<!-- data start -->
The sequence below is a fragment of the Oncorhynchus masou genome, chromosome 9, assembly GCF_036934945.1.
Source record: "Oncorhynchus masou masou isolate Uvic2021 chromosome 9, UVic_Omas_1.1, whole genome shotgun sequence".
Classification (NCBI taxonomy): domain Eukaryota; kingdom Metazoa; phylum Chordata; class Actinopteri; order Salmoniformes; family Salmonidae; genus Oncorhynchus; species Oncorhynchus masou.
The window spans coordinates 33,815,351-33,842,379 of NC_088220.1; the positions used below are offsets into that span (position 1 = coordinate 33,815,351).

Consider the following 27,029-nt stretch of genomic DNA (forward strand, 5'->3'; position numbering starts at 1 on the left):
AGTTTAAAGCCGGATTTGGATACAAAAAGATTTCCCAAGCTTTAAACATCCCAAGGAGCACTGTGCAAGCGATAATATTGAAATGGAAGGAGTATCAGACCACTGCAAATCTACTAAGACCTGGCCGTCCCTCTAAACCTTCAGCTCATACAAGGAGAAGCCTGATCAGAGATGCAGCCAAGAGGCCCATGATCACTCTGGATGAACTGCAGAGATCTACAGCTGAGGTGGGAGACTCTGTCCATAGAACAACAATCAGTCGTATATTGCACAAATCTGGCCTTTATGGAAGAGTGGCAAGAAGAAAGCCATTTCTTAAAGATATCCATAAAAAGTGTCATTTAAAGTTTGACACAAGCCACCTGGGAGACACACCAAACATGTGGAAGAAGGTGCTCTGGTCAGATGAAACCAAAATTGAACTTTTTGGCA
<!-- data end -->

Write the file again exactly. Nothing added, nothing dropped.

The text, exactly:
The sequence below is a fragment of the Oncorhynchus masou genome, chromosome 9, assembly GCF_036934945.1.
Source record: "Oncorhynchus masou masou isolate Uvic2021 chromosome 9, UVic_Omas_1.1, whole genome shotgun sequence".
Classification (NCBI taxonomy): domain Eukaryota; kingdom Metazoa; phylum Chordata; class Actinopteri; order Salmoniformes; family Salmonidae; genus Oncorhynchus; species Oncorhynchus masou.
The window spans coordinates 33,815,351-33,842,379 of NC_088220.1; the positions used below are offsets into that span (position 1 = coordinate 33,815,351).

Consider the following 27,029-nt stretch of genomic DNA (forward strand, 5'->3'; position numbering starts at 1 on the left):
AGTTTAAAGCCGGATTTGGATACAAAAAGATTTCCCAAGCTTTAAACATCCCAAGGAGCACTGTGCAAGCGATAATATTGAAATGGAAGGAGTATCAGACCACTGCAAATCTACTAAGACCTGGCCGTCCCTCTAAACCTTCAGCTCATACAAGGAGAAGCCTGATCAGAGATGCAGCCAAGAGGCCCATGATCACTCTGGATGAACTGCAGAGATCTACAGCTGAGGTGGGAGACTCTGTCCATAGAACAACAATCAGTCGTATATTGCACAAATCTGGCCTTTATGGAAGAGTGGCAAGAAGAAAGCCATTTCTTAAAGATATCCATAAAAAGTGTCATTTAAAGTTTGACACAAGCCACCTGGGAGACACACCAAACATGTGGAAGAAGGTGCTCTGGTCAGATGAAACCAAAATTGAACTTTTTGGCA